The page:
¶ 18 Section 103-5(a) of the Code of Criminal Procedure of 1963 (Code) provides that a defendant is entitled to a trial within 120 days from the date he was taken into custody unless his own acts occasioned delay. 725 ILCS 5/103-5(a) (West 2006).

¶ 19 "Where new and additional charges arise from the same facts as did the original charges and the State had knowledge of these facts at the commencement of the prosecution, the time within which trial is to begin on the new and additional charges is subject to the same statutory limitation that is applied to the original charges." People v. Williams, 94 Ill. App. 3d 241, 248-49 (1981). "Continuances obtained in connection with the trial of the original charges cannot be attributed to defendants with respect to the new and additional charges because these new and additional charges were not before the court when those continuances were obtained." Id. However, this rule applies only to new and additional charges that are subject to compulsory joinder under section 3-3 of the Criminal Code of 1961 (Criminal Code) (720 ILCS 5/3-3 (West 2006)). People v. Williams, 204 Ill. 2d 191, 203 (2003).

¶ 20 Here, the State does not dispute that the charges were based on the same act. Indeed, the act alleged in the text of the information never changed. Instead, the State contends that there was no new or additional charge because the amendment was merely correcting a formal defect as opposed to making a material change. If the matter concerned the amendment of a formal defect, the speedy-trial provisions would not be implicated. See People v. Izquierdo-Flores, 367 Ill. App. 3d 377, 385 (2006).

¶ 21 Section 111-3 of the Code requires a charge to include both the statutory provision for the crime and the nature and elements of the offense. 725 ILCS 5/111-3(a)(2), (a)(3) (West 2006); People v. Troutt, 51 Ill. App. 3d 656, 661 (1977). Section 111-5 of the Code (725 ILCS 5/111-5 (West 2006)) allows the amendment of an indictment, information, or complaint at any time to correct a formal defect, including a miswriting. People v. Flores, 250 Ill. App. 3d 399, 401 (1993). Such an amendment is permissible if the change is not material or does not alter the nature and elements of the charged offense. Id. Formal amendment is warranted especially where there is no resulting surprise or prejudice to the defendant or where the record clearly shows that the defendant was otherwise aware of the actual charge. Id.

¶ 22 "[A]n error in the citation of the statute giving rise to a charge is a mere technical defect which is subject to amendment [citations], particularly where the sections involved are not separate and distinct offenses but are simply different ways in which the same offense may be committed." Id. Also, "[a]mendments of statutory provisions have been allowed where the offense which the grand jury intended to bring was clear and the figures printed on the indictment were only misprints." People v. Betts, 78 Ill. App. 3d 200, 202 (1979); see People v. Milton, 309 Ill. App. 3d 863, 867 (1999) (intent of the grand jury was clear).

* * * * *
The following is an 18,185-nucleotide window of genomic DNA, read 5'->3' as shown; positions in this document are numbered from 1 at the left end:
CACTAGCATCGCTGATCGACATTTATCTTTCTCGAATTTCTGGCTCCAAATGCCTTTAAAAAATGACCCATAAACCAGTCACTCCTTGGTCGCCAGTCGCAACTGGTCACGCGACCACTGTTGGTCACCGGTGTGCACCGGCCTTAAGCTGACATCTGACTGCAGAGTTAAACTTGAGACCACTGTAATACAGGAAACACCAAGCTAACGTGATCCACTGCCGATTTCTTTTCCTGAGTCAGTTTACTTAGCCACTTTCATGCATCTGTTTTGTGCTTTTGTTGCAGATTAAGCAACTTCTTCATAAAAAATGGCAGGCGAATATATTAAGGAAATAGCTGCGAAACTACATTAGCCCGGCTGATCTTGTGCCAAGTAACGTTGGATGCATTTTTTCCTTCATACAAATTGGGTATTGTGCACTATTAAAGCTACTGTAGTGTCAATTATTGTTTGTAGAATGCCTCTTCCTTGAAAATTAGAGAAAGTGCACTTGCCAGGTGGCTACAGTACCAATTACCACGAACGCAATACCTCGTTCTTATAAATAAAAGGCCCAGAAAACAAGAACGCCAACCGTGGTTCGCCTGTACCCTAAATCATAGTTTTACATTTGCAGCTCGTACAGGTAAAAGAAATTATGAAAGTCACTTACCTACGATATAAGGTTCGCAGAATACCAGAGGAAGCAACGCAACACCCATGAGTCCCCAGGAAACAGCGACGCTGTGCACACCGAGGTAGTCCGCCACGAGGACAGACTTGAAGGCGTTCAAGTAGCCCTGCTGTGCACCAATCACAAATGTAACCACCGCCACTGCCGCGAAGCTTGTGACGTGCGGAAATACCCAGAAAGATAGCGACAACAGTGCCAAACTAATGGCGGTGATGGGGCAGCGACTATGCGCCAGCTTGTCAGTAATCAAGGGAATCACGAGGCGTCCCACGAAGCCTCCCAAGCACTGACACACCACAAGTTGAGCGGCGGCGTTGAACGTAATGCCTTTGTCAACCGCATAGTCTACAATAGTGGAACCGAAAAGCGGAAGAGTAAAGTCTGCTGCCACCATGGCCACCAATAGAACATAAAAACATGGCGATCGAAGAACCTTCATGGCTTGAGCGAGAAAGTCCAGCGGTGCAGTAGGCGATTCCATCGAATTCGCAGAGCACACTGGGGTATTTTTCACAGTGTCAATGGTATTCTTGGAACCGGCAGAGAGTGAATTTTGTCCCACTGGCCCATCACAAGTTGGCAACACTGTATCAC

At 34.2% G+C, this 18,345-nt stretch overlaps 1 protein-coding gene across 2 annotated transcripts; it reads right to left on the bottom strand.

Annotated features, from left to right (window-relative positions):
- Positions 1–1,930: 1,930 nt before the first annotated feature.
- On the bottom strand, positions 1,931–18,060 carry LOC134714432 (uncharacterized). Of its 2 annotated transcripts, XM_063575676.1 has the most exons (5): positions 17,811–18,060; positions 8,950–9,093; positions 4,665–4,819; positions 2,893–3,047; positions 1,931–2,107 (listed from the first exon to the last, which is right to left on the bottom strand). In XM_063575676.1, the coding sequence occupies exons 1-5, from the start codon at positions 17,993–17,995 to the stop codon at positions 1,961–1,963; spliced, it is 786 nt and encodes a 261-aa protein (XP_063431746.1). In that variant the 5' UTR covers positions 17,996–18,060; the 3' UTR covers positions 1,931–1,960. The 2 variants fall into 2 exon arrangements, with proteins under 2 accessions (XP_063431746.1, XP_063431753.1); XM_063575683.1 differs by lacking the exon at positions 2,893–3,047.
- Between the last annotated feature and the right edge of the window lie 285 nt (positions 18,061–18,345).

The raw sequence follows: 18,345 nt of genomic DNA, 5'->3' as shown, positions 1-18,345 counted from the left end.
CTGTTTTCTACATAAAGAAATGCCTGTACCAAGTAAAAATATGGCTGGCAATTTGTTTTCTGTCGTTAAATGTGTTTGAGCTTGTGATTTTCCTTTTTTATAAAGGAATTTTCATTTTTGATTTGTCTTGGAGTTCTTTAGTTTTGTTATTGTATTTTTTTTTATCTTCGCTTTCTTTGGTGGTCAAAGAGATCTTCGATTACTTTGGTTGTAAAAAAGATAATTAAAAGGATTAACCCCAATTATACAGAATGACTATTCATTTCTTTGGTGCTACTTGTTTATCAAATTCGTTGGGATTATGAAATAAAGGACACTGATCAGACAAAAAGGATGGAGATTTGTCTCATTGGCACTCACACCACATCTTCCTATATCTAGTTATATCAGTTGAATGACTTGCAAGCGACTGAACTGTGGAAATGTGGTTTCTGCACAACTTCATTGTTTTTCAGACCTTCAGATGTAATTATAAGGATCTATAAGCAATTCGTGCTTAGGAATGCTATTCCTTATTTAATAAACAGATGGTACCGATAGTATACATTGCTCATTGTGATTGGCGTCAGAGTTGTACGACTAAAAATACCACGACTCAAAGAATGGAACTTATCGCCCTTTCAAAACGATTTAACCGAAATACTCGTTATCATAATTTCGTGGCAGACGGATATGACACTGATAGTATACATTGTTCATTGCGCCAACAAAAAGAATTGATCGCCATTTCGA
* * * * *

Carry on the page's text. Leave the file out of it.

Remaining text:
¶ 23 Courts have typically found amendments to be material only where a defendant was surprised by an amendment. For example, in People v. Patterson, 267 Ill. App. 3d 933 (1994), the defendant, who was arrested with 517 grams of cocaine, was initially charged by indictment with possession with the intent to deliver more than 15 grams but less than 100 grams of a controlled substance. It was unknown why he was indicted on a reduced charge. Before trial, the State was allowed to amend the indictment to charge possession with intent to deliver more than 400 grams but less than 900 grams. The defendant was convicted, and the First District vacated, stating that, in a drug case, the quantity of a controlled substance possessed by a defendant is an essential element of the charge because the quantity is what defines both the crime and the punishment. Id. at 939. Thus, the court held that the amendment was material, and it remanded with directions to enter judgment on the lesser offense and to hold a new sentencing hearing.

¶ 24 Likewise, in Betts, 78 Ill. App. 3d 200, the indictment originally charged the defendant with delivery of a controlled substance that was a narcotic. It later was changed to charge delivery of a controlled substance that was not a narcotic, which lessened the penalty. The First District held that the amendment was material because it changed the penalty, and it did not matter that it lessened the penalty because, had the grand jury known that the facts presented justified prosecution for only a lesser offense, it might have decided that the conduct was not so egregious as to warrant the expense of prosecution. Id. at 203-04. However, the Betts court also noted that, had the charge been brought by another means, the matter might not have been as prejudicial. Id. at 203.